Is track the antidote to bike race fatigue?

In high praise of track, or, an indictment of my obliterated attention span.

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It’s off season, which means riders and cycling journalists alike are taking some time away from racing. Unless you’re into track or cyclocross, or you’re a roadie whose team needs UCI points…

For a few months, I’ve been suffering from the affliction known as Bike Race Fatigue (BRF), a term I learned from the wonderful Abby Mickey. For some it starts way back in August, after enthusiasm for the Classics and the Tour de France has come and gone. For others it takes a bit longer, maybe up until the end of September and road Worlds. By the time mid-October rolls around, most will have experienced some form of BRF.  

Symptoms include shock and dismay at how jam-packed the late-season calendar is, declarations of “how am I supposed to keep up with all of this racing?” even from those who were firing up multiple devices and screens back in March, and a general disinterest in all things bike racing related. In short, it is a form of bike race burnout borne of the actually-quite-demanding task of keeping up with racing alongside maintaining a ‘normal’ life. 

Personally, this season, my BRF peaked post-Tour de France Femmes after a long build-up followed by an exciting yet exhausting on the ground experience that made subsequent races feel somewhat anticlimactic. No offence to the likes of the Simac Ladies Tour but it’s a lot harder to summon the same fervour that Flanders or Roubaix incite back in April by the time September rolls around. 

I was pretty glad to see the back of the 2022 Women’s WorldTour season and the imperative to glue myself to the TV of a weekend watching road races. So nobody was more surprised than me when I found myself glued to the TV of an evening this week captivated by the Track World Championships. I didn’t check Instagram once, which, unfortunately, says a lot.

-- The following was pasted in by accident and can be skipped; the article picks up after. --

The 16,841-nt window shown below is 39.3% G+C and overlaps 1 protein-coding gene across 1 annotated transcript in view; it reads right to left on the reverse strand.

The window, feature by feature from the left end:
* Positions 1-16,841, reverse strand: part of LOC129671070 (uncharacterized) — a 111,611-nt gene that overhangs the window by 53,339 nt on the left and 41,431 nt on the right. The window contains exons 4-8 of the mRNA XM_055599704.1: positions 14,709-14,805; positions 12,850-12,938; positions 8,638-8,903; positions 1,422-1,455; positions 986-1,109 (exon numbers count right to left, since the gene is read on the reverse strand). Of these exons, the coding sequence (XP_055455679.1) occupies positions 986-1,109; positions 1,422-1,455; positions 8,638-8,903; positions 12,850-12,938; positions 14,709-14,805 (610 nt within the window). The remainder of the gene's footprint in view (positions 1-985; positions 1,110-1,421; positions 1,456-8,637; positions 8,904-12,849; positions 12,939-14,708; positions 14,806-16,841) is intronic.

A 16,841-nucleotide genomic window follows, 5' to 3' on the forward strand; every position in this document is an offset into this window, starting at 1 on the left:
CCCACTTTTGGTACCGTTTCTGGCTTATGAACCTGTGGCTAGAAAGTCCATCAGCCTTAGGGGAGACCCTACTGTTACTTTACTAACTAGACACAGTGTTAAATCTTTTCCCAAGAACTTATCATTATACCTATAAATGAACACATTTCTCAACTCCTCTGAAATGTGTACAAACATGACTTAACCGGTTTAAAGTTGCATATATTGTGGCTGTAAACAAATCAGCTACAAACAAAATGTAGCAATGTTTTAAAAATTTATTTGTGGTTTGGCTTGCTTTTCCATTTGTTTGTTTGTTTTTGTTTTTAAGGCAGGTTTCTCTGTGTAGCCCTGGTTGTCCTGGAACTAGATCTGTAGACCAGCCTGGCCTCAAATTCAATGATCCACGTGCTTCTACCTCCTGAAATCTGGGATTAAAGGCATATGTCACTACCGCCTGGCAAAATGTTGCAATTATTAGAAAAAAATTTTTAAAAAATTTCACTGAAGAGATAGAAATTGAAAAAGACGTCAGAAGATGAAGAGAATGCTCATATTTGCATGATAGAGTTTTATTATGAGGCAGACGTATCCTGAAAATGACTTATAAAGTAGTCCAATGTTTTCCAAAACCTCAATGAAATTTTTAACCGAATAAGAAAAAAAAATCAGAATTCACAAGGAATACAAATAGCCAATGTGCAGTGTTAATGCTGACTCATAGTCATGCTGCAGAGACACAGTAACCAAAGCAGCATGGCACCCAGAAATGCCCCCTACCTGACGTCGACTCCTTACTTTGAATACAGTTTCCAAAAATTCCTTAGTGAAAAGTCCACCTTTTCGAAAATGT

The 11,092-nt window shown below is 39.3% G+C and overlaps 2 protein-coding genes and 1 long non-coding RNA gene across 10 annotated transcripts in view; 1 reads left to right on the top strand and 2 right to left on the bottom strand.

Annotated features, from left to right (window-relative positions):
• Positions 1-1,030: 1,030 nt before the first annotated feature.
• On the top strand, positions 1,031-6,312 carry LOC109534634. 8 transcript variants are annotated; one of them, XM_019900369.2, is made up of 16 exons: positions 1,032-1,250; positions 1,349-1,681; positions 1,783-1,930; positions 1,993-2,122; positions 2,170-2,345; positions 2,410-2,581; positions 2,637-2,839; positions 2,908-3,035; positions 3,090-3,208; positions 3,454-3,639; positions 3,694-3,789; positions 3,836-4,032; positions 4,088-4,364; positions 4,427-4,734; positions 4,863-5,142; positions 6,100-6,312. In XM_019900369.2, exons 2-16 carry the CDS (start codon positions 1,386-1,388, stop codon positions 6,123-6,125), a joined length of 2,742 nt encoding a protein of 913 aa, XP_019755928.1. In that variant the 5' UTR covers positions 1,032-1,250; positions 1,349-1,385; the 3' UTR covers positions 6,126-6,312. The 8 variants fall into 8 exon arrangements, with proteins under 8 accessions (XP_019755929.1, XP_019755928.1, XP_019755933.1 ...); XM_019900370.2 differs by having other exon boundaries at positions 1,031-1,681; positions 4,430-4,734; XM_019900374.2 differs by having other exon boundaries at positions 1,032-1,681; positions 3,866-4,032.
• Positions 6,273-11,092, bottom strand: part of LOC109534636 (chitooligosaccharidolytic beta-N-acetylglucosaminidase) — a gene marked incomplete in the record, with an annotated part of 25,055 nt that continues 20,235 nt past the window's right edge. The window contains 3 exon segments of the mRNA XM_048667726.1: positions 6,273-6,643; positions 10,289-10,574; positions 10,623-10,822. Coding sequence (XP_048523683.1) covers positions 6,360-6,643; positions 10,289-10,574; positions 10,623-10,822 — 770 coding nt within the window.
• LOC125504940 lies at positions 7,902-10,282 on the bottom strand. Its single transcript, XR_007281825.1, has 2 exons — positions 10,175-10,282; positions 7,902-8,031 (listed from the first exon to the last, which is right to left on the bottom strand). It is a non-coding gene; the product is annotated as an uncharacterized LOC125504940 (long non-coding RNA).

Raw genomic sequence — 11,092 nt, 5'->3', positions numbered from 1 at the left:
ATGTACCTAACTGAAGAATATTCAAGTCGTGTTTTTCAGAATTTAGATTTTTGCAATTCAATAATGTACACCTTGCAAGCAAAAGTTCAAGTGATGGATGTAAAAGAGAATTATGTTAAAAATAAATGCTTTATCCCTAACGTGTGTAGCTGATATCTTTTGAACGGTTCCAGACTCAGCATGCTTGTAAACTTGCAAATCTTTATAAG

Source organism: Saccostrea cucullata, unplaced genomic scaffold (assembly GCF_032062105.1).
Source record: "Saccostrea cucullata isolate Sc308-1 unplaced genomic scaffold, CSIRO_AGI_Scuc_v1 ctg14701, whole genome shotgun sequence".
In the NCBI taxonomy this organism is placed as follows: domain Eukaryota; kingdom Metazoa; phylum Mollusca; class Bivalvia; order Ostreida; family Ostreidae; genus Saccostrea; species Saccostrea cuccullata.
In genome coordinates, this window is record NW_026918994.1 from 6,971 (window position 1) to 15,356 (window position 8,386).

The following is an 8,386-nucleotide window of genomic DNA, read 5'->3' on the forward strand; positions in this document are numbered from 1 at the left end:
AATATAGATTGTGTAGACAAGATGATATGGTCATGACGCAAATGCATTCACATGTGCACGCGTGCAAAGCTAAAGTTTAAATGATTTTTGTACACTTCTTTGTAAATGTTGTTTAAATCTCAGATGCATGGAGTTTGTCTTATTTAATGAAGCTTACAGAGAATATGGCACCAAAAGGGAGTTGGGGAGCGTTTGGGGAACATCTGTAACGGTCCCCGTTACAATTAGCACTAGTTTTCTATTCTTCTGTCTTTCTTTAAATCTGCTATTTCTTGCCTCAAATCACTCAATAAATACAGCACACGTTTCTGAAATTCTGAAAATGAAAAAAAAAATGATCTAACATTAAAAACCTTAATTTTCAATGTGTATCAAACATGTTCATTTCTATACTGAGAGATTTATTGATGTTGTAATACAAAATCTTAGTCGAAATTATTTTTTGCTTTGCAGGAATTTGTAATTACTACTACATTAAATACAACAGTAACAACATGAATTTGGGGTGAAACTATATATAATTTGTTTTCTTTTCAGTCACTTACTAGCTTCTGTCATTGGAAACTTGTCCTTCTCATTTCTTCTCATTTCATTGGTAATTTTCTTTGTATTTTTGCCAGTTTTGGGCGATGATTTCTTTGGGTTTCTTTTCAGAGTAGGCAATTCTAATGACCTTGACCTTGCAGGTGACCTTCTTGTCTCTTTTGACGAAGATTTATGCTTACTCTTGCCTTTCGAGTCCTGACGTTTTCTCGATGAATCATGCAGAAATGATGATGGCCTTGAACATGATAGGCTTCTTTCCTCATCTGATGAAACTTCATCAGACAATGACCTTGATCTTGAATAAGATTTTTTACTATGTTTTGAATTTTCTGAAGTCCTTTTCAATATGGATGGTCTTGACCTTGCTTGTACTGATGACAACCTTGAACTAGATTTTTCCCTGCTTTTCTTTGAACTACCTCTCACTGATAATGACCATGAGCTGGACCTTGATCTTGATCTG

Martina Alzini, Chiara Consonni and Vittoria Guazzini, and none other than Elisa Balsamo in the team pursuit

Track is perfect for people whose brains have been melted by TikTok (me) and who are a bit tired of the demands of the endurance spectating event that is road racing. Bite-size chunks of excitement with a rapid turnover of events, the ability to see everything that’s going on easily, occasional drama: track is the perfect antidote for BRF sufferers. 

I know this isn’t news to many. I also know that track isn’t the most popular of disciplines despite recent attempts to make it sexier and cooler (jury’s still out on the Champion’s League) but it’s different enough to road whilst also retaining some similar characteristics, including riders. It’s easier to get hooked in when some of your favourite familiar faces from the road are in the mix. 

Maybe it’s because I’m British and got into the sport around the time of London 2012 and the peak of the GB track squad, but nothing has you on the edge of your seat like a nail-bitingly tight pursuit or a close-call in an elimination race. I’m obsessed with the way sprinters psych one another out before a match sprint and the skill it takes to keep your cool while nearly grinding to a halt before letting rip on an effort so hard and fast that you’re probably going to throw up at the end. 

The irony is that a whole track session lasts about as long as a road race. But because, unlike a lot of road races, track offers a banquet of non-stop entertainment in changing forms from start to finish, easily-pleased punters like me don’t notice. In fact, maybe all of this says more about me and my attention span than anything else. 

I promise I’ll be champing at the bit come Omloop Het Nieuwsblad. I’ll be the first one to kick off about the fact that there should be start-to-finish coverage of 160km+ races for women where we have it for men. But for this week only, my exhausted brain and its reduced attention span can’t get enough of the fast and furious world of track. Hopefully by next month I’ll be able to stretch to one-hour cyclocross races.

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